Vocabulary This Week To Help You Learn Spanish

a veces – sometimes
adultos – adults
algo – something
amable – friendly
amigos latinos – Latin friends
aquí – here
casi siempre – almost always
casual – casual (same spelling in both languages)
conmigo – with me
conversación – conversation
cuando – when
cultura – culture
cultura hispana – Spanish (Latin) culture
cultura latina entre – Latin culture among
de hábito – out of habit
el cual – which
formal – formal (same spelling in both languages)
frase del día – phrase of the day
gente – people
grupo de gente – group of people
hoy – today
manera – way
mano – hand
Me acostumbré tanto a – I got so used to
muchas regiones – many regions
mucho más – much more
o – or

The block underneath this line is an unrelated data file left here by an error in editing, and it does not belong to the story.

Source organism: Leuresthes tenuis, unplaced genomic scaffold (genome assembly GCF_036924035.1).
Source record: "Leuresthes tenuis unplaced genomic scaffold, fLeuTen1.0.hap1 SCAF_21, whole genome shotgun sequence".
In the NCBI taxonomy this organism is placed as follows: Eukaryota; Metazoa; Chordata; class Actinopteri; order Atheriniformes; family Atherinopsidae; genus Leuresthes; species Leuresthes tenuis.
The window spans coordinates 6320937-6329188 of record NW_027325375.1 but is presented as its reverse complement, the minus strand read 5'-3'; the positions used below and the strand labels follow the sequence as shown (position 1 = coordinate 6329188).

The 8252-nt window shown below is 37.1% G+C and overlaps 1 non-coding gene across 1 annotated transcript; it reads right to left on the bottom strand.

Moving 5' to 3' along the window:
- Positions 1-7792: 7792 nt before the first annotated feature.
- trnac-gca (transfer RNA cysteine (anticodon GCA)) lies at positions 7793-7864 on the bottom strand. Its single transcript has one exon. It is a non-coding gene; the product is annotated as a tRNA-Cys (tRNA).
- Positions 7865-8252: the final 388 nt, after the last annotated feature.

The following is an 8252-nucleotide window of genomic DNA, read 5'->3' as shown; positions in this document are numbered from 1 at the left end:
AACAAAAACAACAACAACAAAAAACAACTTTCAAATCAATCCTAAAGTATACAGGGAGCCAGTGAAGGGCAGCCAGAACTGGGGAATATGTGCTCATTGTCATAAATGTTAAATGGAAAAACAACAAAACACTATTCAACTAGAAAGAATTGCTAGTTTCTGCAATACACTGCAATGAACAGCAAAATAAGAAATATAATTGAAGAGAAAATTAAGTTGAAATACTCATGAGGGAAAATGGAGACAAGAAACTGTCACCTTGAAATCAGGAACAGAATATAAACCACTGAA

otra vez – again
otros – others
padres – parents
parientes – relatives
pasar – to pass by
persona – person
se abrazan – they hug each other
significa – means
tal vez – maybe
todavía lo hago – I still do it (todavía=sometimes, hago=I do, lo=it)
una situación social – a social situation
útil – useful

The cultura hispana is usually very polite and more formal than the cultura in the U.S. — el cual has a tendency to be a little more casual. Like I have mentioned in the past, when amigos latinos o parientes greet each other (women greet women or women greet men), they usually kiss each other on the cheek. When men greet men, if they are amigos o parientes, they will usually shake hands and/or se abrazan. They generally shake hands when greeting each other and otra vez before leaving una situación social. (more…)